Back in 2012, Massachusetts resident Thomas Manning, now 64, received a diagnosis that would change his life.
Doctors told him he had penile cancer, a rare type of cancer that hits just over 2,000 men each year, according to data from the American Cancer Society.
Surgery is the most common treatment. So in order to save his life, doctors performed a procedure called a partial penectomy, a surgical technique in which the cancer—and most of the penis—is removed.
The treatment left him with an inch-long penile stump and the need to sit down to urinate. It also removed any kind of intimacy from the equation.
But all that may change. On Monday, Manning became the first man in the United States to receive a penile transplant.
What Is a Penile Transplant?
While heart transplants have been around since 1967, penile transplants are still experimental. In fact, only two other transplants have been reported worldwide.
The first one, back in 2006 in China, failed. But the second one, in South Africa in 2014, was successful. That recipient even reportedly fathered a child a few months later.
The science behind penile transplants - officially called genitourinary vascularised composite allograft (GUVCA) transplants - is pretty complicated.
“It would take a huge orchestration of nerves, blood vessels, and urethra to all come together to make (a penile transplant) work,” says Dr Andrew Kramer, a urologist at the University of Maryland Medical Centre, told us previously.
Plus, along with restoring urinary and sexual function, another goal of a penile transplant is to have the reconstructed organ resemble a normal penis, which adds to the challenge.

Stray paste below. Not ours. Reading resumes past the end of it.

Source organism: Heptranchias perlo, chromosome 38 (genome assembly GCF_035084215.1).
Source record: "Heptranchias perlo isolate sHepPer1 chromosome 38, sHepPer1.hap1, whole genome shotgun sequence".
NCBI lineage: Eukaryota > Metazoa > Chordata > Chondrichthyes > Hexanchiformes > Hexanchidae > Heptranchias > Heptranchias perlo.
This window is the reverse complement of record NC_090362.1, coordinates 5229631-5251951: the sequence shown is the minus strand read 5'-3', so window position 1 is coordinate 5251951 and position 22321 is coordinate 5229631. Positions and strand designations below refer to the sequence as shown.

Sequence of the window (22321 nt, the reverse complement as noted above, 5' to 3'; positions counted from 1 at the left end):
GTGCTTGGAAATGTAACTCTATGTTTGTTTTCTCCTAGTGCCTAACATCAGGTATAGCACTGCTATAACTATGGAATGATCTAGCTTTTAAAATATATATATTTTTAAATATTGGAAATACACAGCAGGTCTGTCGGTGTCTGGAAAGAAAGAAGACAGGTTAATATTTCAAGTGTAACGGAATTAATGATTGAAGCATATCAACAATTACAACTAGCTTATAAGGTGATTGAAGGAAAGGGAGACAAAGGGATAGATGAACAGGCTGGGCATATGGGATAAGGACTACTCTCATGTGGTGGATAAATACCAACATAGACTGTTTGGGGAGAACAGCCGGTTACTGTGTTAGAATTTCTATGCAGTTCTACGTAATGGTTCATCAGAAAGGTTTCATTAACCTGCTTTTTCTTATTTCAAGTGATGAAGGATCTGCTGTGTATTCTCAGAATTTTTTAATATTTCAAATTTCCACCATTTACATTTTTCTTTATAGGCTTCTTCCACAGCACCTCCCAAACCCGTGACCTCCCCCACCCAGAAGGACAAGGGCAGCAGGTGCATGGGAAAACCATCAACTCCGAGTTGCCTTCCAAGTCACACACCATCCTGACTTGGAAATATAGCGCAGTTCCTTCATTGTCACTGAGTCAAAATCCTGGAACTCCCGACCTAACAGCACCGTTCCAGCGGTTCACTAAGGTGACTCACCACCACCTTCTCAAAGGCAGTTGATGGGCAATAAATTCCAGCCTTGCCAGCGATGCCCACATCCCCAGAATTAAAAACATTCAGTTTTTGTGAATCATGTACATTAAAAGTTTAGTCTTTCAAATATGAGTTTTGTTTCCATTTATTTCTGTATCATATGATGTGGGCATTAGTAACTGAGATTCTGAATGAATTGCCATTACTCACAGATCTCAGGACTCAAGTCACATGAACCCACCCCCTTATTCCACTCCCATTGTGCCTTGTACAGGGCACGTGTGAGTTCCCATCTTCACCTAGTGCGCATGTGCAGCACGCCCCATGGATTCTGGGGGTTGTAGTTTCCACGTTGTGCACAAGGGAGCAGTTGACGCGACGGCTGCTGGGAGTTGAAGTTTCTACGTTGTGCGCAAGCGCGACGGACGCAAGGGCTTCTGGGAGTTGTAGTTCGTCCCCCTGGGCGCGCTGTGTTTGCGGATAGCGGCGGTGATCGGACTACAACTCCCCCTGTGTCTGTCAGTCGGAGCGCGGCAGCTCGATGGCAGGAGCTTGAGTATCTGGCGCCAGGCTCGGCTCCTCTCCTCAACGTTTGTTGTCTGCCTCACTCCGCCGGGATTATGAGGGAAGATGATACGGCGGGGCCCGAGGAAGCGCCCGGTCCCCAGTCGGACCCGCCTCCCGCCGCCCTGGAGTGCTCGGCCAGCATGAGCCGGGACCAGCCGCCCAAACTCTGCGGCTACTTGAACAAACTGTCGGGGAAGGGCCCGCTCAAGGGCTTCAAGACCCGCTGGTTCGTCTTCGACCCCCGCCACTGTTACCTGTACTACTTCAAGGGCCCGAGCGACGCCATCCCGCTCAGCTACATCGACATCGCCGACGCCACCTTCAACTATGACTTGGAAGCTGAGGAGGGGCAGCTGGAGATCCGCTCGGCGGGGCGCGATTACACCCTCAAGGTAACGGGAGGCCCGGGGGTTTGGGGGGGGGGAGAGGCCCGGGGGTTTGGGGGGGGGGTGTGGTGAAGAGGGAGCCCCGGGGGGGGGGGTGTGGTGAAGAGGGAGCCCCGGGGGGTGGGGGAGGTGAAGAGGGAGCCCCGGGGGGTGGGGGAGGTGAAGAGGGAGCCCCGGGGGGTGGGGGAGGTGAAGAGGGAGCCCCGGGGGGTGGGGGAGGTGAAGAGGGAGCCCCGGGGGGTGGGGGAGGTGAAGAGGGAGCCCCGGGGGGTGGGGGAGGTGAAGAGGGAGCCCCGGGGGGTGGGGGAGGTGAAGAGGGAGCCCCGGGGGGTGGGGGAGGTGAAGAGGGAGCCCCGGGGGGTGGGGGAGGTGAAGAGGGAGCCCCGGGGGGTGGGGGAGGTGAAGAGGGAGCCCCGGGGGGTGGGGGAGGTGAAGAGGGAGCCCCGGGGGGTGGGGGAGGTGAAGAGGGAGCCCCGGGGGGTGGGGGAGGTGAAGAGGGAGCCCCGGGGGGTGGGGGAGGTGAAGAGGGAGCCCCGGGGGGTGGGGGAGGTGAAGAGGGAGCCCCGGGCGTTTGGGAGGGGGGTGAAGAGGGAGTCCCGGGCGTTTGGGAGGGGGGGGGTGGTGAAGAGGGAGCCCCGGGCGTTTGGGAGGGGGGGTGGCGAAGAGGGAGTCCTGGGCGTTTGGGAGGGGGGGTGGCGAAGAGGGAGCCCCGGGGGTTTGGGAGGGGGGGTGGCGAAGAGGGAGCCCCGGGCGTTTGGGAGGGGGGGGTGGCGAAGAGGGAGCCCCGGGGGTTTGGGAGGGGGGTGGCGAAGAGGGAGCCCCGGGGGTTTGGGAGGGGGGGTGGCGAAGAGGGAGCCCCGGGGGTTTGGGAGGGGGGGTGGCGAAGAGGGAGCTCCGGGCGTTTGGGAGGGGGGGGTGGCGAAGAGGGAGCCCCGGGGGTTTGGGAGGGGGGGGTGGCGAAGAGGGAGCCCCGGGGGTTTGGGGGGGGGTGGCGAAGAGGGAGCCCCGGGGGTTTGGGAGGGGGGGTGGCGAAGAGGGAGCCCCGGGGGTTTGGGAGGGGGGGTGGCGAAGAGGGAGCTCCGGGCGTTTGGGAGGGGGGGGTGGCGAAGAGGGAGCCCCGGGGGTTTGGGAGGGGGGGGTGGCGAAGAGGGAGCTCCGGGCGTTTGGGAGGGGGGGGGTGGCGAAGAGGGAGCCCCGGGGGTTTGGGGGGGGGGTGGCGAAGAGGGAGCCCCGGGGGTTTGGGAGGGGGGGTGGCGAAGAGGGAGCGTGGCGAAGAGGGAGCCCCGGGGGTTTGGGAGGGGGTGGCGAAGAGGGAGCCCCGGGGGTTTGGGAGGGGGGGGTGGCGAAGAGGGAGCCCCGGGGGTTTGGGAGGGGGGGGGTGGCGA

How Penis Transplants Work
A deceased anonymous donor - who matched Manning in blood type and skin tone -provided the penis for the transplant.
The operation, which took place at Massachusetts General Hospital, took 15 hours and included 7 attending surgeons, 6 fellows/residents, and more than 30 additional staff.
Surgeons worked to connect the arteries, veins, nerves, urethra, and pieces of skin from the donor penis to Manning’s body.
Their goal? To reflect an anatomically correct penis - and to help make sure it eventually functions as it should.
That means if the transplant is successful, Manning will be able to urinate normally.
The doctors are also “cautiously optimistic” that his sexual function will be restored, they said in a statement.
But it’s not an overnight process—achieving urinary and sexual functioning may take 6 to 12 months, according to doctors at Johns Hopkins who are also preparing to perform penile transplants.
So What Happens Next?
Currently, blood flow has been restored to the donor organ, and Manning’s body shows no signs of rejecting it, the Massachusetts General statement also said.
But like any other kind of organ transplant, rejection still is a real concern with a penis transplant. That means that the recipient’s immune system could identify the transplanted organ or tissue as foreign and attack it.
The doctors who performed Manning’s transplant say that the risk of rejection is 6 to 18 per cent during the first year.
In order to minimize the chances of rejection, doctors must choose a donor who matches the recipient in blood type, which makes it less likely his immune system will attack the new organ.
Organ transplant recipients also reduce their chances of rejection by taking medications to suppress their immune system. They take these drugs for the rest of their lives, and as a result, remain at higher risk of coming down with infections.